And then comes a page of binary numbers that means nothing to me,  The reader (me) is left wondering, as the author intends,  what is "real."

Give this  to young readers who like their sci fi/fantasy claustrophobic and entrapping, with science (and bravery) the only way to make things come out right in the end....It's on the short end for mg fiction these days, which will add appeal for some readers; though there are plenty of twists, it's more novella than novel in feel.  No one could call this book over-blown (except perhaps with regard to Maisie's wonderfully unapologetic enthusiasm for figuring out the universe...)

In short, the twists are nicely twisted, and the lonely dark of the chaos world is beautifully balanced by the sunny birthday world.   And though Maisie is super smart, she's not insufferable, and though Lily is a teen aged jerk sister, she has more to her than that. Not one that particularly spoke to me (perhaps because of the particular way the twists twisted), but one I'm happy to recommend.

final note--the currency was Americanized for this edition, but the food and a few other things were not (a bit disconcerting!).  I wish publishers wouldn't Americanize at all!  I think that US kids today, exposed to life outside this country, can cope with more than they are being given credit for.  And in a book like this, where the staris become an Escher-esque nightmare, spending pounds instead of dollars isn't all that odd.....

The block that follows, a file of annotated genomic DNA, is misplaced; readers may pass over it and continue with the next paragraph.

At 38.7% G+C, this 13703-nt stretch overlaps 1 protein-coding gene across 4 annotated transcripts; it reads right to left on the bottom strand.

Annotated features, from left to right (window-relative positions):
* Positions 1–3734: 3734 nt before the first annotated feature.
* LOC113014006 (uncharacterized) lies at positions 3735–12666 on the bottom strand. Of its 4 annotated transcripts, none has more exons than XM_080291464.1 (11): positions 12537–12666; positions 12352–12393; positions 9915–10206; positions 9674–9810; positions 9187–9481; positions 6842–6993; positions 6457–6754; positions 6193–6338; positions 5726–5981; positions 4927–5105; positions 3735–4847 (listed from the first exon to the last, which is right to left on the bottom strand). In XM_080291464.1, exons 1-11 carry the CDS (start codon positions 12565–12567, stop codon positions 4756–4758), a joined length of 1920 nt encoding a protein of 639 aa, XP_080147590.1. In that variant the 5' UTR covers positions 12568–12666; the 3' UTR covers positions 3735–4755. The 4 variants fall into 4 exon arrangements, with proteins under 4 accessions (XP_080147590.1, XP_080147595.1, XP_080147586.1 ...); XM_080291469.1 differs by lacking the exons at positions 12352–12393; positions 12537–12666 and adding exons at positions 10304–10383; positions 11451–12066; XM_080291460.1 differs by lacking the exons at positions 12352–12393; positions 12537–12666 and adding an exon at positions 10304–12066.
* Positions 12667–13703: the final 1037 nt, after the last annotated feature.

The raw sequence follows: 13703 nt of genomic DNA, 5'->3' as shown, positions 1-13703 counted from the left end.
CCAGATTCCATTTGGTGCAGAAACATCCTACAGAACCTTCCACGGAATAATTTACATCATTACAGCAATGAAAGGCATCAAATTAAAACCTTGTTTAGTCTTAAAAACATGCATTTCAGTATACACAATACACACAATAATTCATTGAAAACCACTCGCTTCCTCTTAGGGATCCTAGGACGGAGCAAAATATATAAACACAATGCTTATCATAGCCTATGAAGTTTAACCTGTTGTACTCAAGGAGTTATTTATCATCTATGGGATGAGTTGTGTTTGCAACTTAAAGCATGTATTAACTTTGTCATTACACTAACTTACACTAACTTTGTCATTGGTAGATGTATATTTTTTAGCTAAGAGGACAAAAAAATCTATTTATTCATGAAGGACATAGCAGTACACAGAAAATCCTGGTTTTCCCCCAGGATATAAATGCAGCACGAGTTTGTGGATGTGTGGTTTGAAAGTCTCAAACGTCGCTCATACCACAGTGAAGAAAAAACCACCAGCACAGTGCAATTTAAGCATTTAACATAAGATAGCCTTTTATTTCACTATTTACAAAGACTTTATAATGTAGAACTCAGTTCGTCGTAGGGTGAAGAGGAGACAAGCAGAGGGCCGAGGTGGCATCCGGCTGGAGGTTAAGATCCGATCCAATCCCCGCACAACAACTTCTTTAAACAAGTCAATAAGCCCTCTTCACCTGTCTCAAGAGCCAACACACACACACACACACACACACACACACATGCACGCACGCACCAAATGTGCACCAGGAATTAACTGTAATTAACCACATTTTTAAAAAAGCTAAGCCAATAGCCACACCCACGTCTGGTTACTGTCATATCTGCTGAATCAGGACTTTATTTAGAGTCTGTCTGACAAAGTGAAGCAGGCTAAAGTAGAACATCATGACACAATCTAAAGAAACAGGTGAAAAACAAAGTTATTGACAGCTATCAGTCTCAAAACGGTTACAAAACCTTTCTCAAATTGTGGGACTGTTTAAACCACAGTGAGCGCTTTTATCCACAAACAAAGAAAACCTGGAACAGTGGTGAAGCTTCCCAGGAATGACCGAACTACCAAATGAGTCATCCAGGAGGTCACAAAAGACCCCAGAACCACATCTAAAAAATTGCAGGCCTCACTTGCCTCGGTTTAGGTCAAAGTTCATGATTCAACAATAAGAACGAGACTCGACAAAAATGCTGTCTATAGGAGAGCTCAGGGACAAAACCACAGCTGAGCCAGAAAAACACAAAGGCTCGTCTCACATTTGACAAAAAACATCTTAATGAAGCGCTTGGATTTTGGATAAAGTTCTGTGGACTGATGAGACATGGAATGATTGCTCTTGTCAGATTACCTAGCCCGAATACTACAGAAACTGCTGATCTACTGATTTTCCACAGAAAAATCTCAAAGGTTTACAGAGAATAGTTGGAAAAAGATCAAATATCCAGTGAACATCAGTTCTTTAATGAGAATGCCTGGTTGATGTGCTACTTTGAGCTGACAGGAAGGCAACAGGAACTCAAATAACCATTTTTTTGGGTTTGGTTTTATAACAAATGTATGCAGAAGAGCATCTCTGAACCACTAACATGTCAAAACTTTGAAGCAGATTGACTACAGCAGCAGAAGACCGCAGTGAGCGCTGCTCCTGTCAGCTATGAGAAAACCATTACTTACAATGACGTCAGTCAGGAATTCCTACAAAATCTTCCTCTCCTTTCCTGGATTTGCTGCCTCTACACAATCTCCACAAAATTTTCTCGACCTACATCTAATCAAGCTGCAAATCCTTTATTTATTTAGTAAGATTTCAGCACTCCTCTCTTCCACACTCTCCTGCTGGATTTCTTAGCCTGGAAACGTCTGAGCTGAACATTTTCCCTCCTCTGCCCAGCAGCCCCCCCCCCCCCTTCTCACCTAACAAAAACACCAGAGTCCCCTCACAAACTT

This week's round-up of middle grade fantasy and sci fi from around the blogs (1/19/20)

Here's what I found this week; please let me know of anything I missed!

The Reviews

Alien Superstar, by Henry Winkler and Lin Oliver, at Good Reads with Rona

Boy Band of the Apocalypse, by Tom Nicholl, at Always in the Middle

Cog, by Greg van Eekhout, at Sonderbooks

The Dark Lord Clementine, by Sarah Jean Horwitz, at Geo Librarian

A Dash of Trouble (Sprinkle of Spirits #1), by Anna Meriano, at Leaf's Reviews

The Girl who Stole and Elephant, by Nizrana Farook, at Lily and the Fae (I haven't read this myself yet, so not sure it counts as fantasy....)

The Girl with the Dragon Heart, by Stephanie Burgis, at Book Criac

Lampie and the Children of the Sea, by Annet Schaap, at Whispering Stories

The Mystwick School of Musicraft, by Jessica Khoury, at Sharon the Librarian